Tenants of Bankrupt NYC Apartments Seek Cash to Fix Rat Woes

Tenants in bankrupt Manhattan apartment buildings affiliated with Emerald Equity Group LLC are demanding that housing code violations including rat infestations and bed bugs be immediately addressed as part of a Chapter 11 agreement.

Residents are seeking an order compelling the debtor, 203 W 107th Street LLC, to use available funds to address outstanding New York City Housing Court orders and make any urgent repairs to the buildings, according to court papers.

Emerald purchased the apartments in December 2016 with the aim of converting them into condominiums as part of its business model of capitalizing on gentrifying neighborhoods. Instead, a cluster of its buildings filed for bankruptcy last week, blaming tougher housing regulations and a tenant rent strike for their debt troubles.

“New violation conditions arise daily, but the building managers fail to address them in a timely manner,” according to a declaration signed by Douglas Kellner of Kellner Herlihy Getty & Friedman LLP, who represents a group of tenants at 203, 210, 220 and 230 West 107th Street on Manhattan’s Upper West Side.

Tenants, the debtor’s lawyers and the lender LoanCore, which is taking ownership of the buildings in bankruptcy, reached a tentative agreement to bring the properties into compliance with the housing code, the filing said. Kellner said the buildings have already been found in contempt of housing court orders to address violations, many of which are hazardous.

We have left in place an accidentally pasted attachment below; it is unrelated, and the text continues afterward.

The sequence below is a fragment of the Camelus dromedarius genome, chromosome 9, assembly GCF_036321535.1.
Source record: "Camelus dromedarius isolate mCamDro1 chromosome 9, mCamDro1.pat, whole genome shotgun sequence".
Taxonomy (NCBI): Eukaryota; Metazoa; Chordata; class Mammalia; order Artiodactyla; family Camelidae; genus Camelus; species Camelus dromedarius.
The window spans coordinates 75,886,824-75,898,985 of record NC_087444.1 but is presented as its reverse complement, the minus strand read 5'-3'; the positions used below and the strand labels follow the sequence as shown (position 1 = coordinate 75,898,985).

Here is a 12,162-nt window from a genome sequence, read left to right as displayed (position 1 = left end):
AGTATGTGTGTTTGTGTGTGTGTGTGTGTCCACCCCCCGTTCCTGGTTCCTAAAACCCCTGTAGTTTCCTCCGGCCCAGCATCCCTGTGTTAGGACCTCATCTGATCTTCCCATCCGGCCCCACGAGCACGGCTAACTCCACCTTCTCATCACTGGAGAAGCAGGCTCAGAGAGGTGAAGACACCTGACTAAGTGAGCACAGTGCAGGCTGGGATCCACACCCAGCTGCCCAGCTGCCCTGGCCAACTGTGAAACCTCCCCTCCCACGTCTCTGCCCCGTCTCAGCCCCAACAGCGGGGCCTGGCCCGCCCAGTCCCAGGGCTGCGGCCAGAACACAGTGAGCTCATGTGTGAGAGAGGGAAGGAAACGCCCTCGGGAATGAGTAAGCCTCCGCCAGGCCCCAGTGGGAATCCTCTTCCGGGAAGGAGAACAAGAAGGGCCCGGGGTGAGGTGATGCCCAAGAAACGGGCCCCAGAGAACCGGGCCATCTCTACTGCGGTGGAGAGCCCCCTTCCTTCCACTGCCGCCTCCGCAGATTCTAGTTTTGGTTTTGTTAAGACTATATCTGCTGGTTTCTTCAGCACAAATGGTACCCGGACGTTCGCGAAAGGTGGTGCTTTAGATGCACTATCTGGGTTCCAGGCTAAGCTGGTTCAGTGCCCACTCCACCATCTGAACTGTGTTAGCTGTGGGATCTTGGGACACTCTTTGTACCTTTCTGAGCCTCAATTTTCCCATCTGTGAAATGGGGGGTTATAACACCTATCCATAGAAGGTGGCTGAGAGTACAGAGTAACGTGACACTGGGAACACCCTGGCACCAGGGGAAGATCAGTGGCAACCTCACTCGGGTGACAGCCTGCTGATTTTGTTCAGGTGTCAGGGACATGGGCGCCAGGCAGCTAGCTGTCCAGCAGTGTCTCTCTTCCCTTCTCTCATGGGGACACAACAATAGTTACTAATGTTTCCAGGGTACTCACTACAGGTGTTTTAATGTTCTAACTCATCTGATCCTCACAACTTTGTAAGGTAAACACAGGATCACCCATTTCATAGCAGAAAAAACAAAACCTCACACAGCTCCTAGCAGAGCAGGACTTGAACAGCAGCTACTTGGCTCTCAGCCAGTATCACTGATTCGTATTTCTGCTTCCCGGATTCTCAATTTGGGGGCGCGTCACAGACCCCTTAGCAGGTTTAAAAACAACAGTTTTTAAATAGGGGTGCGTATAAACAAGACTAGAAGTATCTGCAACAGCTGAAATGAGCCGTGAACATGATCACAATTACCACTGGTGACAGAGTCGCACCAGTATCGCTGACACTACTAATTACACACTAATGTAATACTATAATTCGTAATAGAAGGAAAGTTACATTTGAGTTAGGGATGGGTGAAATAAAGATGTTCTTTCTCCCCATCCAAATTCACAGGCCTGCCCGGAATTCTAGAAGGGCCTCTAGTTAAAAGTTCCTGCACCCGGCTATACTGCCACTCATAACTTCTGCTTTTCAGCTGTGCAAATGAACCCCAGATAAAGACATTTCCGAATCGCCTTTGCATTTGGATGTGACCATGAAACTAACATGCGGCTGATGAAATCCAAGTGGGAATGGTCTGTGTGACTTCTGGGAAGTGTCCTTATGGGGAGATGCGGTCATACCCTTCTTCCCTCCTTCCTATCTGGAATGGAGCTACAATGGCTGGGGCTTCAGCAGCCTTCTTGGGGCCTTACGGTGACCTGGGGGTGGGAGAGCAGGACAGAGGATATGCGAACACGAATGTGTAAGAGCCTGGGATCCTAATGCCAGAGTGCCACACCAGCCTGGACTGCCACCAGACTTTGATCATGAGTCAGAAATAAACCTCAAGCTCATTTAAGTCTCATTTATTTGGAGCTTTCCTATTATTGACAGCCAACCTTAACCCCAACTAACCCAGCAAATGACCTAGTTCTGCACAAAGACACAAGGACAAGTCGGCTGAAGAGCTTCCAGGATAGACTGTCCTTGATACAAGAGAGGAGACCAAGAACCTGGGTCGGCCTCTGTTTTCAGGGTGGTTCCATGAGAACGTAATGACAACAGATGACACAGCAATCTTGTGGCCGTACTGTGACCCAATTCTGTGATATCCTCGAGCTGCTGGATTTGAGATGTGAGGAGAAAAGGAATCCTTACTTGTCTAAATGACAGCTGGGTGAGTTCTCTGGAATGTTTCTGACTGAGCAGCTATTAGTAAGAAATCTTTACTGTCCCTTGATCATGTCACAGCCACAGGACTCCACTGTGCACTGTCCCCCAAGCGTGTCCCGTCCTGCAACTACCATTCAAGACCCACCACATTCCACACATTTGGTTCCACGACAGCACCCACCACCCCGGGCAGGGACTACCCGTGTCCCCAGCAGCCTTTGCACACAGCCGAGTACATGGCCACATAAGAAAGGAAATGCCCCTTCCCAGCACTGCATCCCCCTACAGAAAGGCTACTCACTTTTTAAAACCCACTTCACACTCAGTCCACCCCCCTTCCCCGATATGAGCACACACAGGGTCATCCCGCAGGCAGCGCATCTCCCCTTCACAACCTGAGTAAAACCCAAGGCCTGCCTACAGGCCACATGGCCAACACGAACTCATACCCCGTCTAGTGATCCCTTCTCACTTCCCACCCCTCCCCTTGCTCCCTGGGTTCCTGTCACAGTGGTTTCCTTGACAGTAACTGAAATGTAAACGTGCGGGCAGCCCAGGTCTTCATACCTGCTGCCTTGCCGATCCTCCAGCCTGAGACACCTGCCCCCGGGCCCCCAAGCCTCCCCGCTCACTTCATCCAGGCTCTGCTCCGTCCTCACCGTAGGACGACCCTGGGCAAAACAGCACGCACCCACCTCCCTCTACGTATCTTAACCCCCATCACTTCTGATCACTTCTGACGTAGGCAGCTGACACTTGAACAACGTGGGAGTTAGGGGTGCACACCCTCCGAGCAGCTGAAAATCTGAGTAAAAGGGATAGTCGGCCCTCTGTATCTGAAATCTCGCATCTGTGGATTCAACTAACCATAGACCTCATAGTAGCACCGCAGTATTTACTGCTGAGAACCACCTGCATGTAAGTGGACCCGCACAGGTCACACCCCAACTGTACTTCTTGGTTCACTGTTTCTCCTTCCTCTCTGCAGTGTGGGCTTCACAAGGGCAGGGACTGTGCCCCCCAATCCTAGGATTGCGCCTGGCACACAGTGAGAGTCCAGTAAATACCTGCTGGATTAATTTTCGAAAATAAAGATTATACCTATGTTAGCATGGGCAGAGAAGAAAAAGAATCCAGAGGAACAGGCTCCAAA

Representatives for Emerald Equity and LoanCore didn’t immediately respond to requests for comment.

‘Rats Scratching’

Emerald, led by Isaac Kassirer, pitches itself on its website as a leading real estate firm focused on multifamily rental acquisitions, with about 7,000 units across the U.S., including 1,500 “in developing areas” of Manhattan. The Chapter 11 petitions follow missed payments on a $65 million loan tied to another Emerald-controlled property, a luxury rental at 2 Cooper Square in the East Village.

The bankruptcies may foreshadow wider distress among multifamily properties in the coming year. The pressures are especially high in costly markets such as New York, where new regulations make it harder for landlords to raise rents and evict tenants. Some renters have withheld payments during the coronavirus pandemic, giving landlords less income to cover their mortgages.

Tenants living in Apartment LL2 at 230 West 107th Street reported rats in the walls and ceiling of the whole unit, as well as a cockroach infestation in the kitchen and bathroom. The unit also doesn’t have a proper fire exit, the papers said.

Another renter living in 6E said heating pipes didn’t work properly in the kitchen or bathroom, and plumbing regularly overflowed. A tenant in 2E reported “rats scratching and clawing” in the bathroom walls and multiple days without heat. The declarations were among pages of complaints filed by Kellner.

The current budget of $30,000 for repairs during the month of January is “woefully inadequate,” and cash should be used to address those concerns ahead of a planned $984,187 allocation for property taxes, according to the declaration.

Rat infestations in the buildings are caused by a failure to keep the garbage area clean, and the current staff of two superintendents and two porters is insufficient to address the problem, the papers said.

The case is 203 W 107th Street LLC, U.S. Bankruptcy Court, 20-12960, Southern District of New York (Manhattan).

©2021 Bloomberg L.P.

BQ Install

Bloomberg Quint

Add BloombergQuint App to Home screen.